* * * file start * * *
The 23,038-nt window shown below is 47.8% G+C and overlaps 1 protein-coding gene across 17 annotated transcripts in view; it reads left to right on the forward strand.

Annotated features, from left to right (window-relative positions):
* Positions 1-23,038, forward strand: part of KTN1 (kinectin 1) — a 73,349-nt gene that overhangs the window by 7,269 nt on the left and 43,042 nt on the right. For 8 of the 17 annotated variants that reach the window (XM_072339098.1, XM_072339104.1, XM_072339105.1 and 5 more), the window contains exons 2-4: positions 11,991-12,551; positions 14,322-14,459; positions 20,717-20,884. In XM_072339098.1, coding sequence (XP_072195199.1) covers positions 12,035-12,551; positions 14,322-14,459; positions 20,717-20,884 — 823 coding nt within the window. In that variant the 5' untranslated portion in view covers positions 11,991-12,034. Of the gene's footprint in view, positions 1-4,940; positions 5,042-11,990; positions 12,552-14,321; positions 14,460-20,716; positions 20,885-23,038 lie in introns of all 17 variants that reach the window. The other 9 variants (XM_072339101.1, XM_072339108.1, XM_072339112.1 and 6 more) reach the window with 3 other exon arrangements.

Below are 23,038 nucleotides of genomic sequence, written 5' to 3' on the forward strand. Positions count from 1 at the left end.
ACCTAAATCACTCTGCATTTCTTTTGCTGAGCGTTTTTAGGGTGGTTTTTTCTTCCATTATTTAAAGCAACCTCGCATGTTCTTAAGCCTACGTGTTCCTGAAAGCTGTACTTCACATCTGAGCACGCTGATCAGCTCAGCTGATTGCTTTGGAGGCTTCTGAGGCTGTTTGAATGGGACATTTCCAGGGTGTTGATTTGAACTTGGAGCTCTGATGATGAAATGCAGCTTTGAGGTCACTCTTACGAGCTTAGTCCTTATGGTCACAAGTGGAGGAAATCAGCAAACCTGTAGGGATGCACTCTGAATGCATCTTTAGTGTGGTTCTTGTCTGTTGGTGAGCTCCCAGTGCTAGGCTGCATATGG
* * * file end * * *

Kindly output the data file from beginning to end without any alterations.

The 23,038-nt window shown below is 47.8% G+C and overlaps 1 protein-coding gene across 17 annotated transcripts in view; it reads left to right on the forward strand.

Annotated features, from left to right (window-relative positions):
* Positions 1-23,038, forward strand: part of KTN1 (kinectin 1) — a 73,349-nt gene that overhangs the window by 7,269 nt on the left and 43,042 nt on the right. For 8 of the 17 annotated variants that reach the window (XM_072339098.1, XM_072339104.1, XM_072339105.1 and 5 more), the window contains exons 2-4: positions 11,991-12,551; positions 14,322-14,459; positions 20,717-20,884. In XM_072339098.1, coding sequence (XP_072195199.1) covers positions 12,035-12,551; positions 14,322-14,459; positions 20,717-20,884 — 823 coding nt within the window. In that variant the 5' untranslated portion in view covers positions 11,991-12,034. Of the gene's footprint in view, positions 1-4,940; positions 5,042-11,990; positions 12,552-14,321; positions 14,460-20,716; positions 20,885-23,038 lie in introns of all 17 variants that reach the window. The other 9 variants (XM_072339101.1, XM_072339108.1, XM_072339112.1 and 6 more) reach the window with 3 other exon arrangements.

Below are 23,038 nucleotides of genomic sequence, written 5' to 3' on the forward strand. Positions count from 1 at the left end.
ACCTAAATCACTCTGCATTTCTTTTGCTGAGCGTTTTTAGGGTGGTTTTTTCTTCCATTATTTAAAGCAACCTCGCATGTTCTTAAGCCTACGTGTTCCTGAAAGCTGTACTTCACATCTGAGCACGCTGATCAGCTCAGCTGATTGCTTTGGAGGCTTCTGAGGCTGTTTGAATGGGACATTTCCAGGGTGTTGATTTGAACTTGGAGCTCTGATGATGAAATGCAGCTTTGAGGTCACTCTTACGAGCTTAGTCCTTATGGTCACAAGTGGAGGAAATCAGCAAACCTGTAGGGATGCACTCTGAATGCATCTTTAGTGTGGTTCTTGTCTGTTGGTGAGCTCCCAGTGCTAGGCTGCATATGG